golang reflection tips

Because I’m the kind of person who likes genericity, I often find myself using features of languages that are flagged as “only use it if you know what you’re doing”. Golang reflection is one of those features, powerful yet a bit confusing.

Reflection, as explained in The Laws of Reflection is the ability of a program to examine its own structure, particularly through types; it’s a form of metaprogramming

In short, you can introspect variables at run-time, making your program exceptionally dynamic. How can this serve any purpose? well imagine for example creating function names dynamically by another function parameter. Pretty cool uh?

But first things first, let’s draw the scene, the reflect package exposes two principal functions that are used to dive into our variables, TypeOf and ValueOf. Those functions return, respectively, a reflect.Value and reflect.Type type.

Let’s start an example from there, consider a simple int variable:

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i := 3

Here’s a reflect representation of i‘s type:

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r := reflect.TypeOf(i)

Without any surprise, if we print it, we get int:

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fmt.Printf("%v\n", r)

play it

Using a similar syntax, here we get the value of i:

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r := reflect.ValueOf(i)

Which prints i’s value

Actually, you can retrieve i‘s type using the Value.Type() method:

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fmt.Printf("%v\n", r.Type())

In the previous ValueOf example we only wanted to print i‘s value, but it turns out we also can modify it, yet we need to make a little change to the call.
When we do ValueOf(i), we actually copy i to the Value part of the reflection, so naturally, changing it would not affect the initial value of i. In fact, this would be so useless that it’s not even permitted

The error says that the value is unadressable, and this can be checked with the CanAddr method.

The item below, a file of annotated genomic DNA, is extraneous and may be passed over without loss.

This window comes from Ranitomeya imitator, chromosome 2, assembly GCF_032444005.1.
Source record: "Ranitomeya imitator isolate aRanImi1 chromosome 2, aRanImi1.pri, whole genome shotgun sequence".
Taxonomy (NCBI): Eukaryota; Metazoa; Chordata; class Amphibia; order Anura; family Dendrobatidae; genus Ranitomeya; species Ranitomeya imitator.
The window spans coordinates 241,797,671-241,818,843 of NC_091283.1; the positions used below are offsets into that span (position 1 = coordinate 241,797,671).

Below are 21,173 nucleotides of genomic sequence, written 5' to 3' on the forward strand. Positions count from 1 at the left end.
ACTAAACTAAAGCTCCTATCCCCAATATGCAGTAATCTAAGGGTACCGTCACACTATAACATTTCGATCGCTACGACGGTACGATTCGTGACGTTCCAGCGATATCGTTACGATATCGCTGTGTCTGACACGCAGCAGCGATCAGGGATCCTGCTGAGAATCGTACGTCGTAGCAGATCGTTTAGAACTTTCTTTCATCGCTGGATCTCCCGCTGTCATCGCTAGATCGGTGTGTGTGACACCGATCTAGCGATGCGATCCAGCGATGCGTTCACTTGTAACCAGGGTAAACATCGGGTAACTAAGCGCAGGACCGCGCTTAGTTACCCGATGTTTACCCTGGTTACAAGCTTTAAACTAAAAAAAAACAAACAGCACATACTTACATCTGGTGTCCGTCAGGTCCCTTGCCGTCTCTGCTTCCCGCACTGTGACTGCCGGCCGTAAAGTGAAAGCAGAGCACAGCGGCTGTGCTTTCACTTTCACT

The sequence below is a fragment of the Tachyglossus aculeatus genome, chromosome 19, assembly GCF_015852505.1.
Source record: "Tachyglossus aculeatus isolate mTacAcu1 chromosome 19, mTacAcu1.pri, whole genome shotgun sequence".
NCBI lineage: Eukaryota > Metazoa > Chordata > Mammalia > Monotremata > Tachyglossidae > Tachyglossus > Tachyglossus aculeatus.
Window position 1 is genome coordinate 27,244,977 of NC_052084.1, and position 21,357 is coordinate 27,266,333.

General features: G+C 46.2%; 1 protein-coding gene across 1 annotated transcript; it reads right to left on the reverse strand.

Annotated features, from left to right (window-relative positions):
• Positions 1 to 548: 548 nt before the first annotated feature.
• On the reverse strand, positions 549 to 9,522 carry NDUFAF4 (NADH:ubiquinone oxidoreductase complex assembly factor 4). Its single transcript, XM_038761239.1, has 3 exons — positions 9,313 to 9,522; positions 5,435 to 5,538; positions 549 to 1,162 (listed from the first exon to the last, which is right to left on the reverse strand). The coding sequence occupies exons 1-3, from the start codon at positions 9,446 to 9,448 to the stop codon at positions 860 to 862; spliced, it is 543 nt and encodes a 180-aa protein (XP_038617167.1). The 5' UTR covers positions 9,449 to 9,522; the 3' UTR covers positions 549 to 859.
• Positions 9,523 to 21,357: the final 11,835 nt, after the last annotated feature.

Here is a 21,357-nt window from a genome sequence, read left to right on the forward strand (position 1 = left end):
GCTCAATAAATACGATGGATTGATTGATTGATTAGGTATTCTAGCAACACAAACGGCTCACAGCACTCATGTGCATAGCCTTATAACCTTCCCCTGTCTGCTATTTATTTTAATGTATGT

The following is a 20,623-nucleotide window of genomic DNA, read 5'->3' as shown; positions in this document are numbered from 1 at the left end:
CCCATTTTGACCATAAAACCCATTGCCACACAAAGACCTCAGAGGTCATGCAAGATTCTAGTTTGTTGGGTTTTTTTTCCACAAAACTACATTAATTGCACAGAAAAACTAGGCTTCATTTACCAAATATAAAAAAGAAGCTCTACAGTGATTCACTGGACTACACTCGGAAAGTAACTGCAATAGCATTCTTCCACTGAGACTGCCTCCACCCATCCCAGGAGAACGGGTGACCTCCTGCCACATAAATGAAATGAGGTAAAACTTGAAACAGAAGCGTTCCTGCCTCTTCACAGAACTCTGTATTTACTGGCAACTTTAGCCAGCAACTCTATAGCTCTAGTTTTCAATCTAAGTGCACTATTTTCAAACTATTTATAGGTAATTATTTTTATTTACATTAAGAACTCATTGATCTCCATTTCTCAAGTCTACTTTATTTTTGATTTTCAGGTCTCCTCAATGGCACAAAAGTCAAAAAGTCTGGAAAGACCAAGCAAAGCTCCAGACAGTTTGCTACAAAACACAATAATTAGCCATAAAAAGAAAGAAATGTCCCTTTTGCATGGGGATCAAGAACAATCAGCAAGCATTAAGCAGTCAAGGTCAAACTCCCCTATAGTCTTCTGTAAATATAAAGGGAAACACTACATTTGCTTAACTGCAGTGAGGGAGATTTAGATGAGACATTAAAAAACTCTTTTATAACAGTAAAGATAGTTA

What we need here looks like what we would do in a C program where a function needs to modify a parameter: passing the address of the parameter, and instead of dereferencing it with a *, we’ll use the Elem() method:

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fmt.Println(reflect.ValueOf(&i).Elem().CanAddr())

play it

Now we can modify i‘s content using the SetInt() method

Another nice trick with reflection is the ability to inspect a struct content, either by index, by field name or even by tag if the struct happens to have some.

Let’s first try a simple enumeration of a struct fields:

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var s struct {
name string
id int64
}

r := reflect.TypeOf(s)

for i := 0; i < r.NumField(); i++ {
fmt.Printf("%v\n", r.Field(i))
}

As you might have guessed, r.NumField() returns the number of fields in the struct, and r.Field(i) accesses the ith field of the struct. This loop will print a StructField, which contains many informations about the field, if you only want the field’s name, simply request r.Field(i).Name.

Here’s another example using reflect ability to inspect struct tags:

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var s struct {
name string `daname`
id int64 `daid`
}

r := reflect.TypeOf(s)

for i := 0; i < r.NumField(); i++ {
if r.Field(i).Tag == "daname" {
fmt.Printf("found tag for %v\n", r.Field(i).Name)
}
}

runme

One last trick and possibly the coolest, or at least IMHO, reflection permits to build a function call 100% dynamically, only by reflecting variables. Why would one do that? Well imagine a program calling functions using os.Args, without the need of a gigantic switch of many if.

Method building follows the same scheme as the Field method, meaning that you can find and build a name either by index Method() or by name MethodByName(). There’s one catch though, don’t forget reflect operates on variables, and we can’t search for a function from thin air, it has to be bound to some kind of variable; fortunately, Go gives the possibility to attach methods to variables. Here’s an example:

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package main

import (
"fmt"
"reflect"
)

type RetVal int

func (r *RetVal) Foo() {
fmt.Println("hello from Foo!")
*r = 3
}

func main() {
var r RetVal
funcname := "Foo"

va := []reflect.Value{}

f := reflect.ValueOf(&r).MethodByName(funcname)
if f.IsValid() {
f.Call(va)
}
fmt.Printf("r is %d", r)
}

runme

In order to “build” the function call, we’re created a custom type, RetVal, to which we attach a Foo() method.
As you can see, we declare a string variable holding "Foo". It is mandatory to declare the build function call parameters list, and as we could expect, those are reflect.Value types.
To be able to modify the value of r, we pass it by reference, but we perfectly could have passed it by value if we were not to assign 3 to it in the function.
Before calling a dynamic function, it is always a good idea to verify that it is actually valid using the IsValid method.
Finally, the created Value (f) can be Call()ed with optional parameters.

I found this method useful when writing a Mattermost bot which features can be called through a parameter passed in the chat.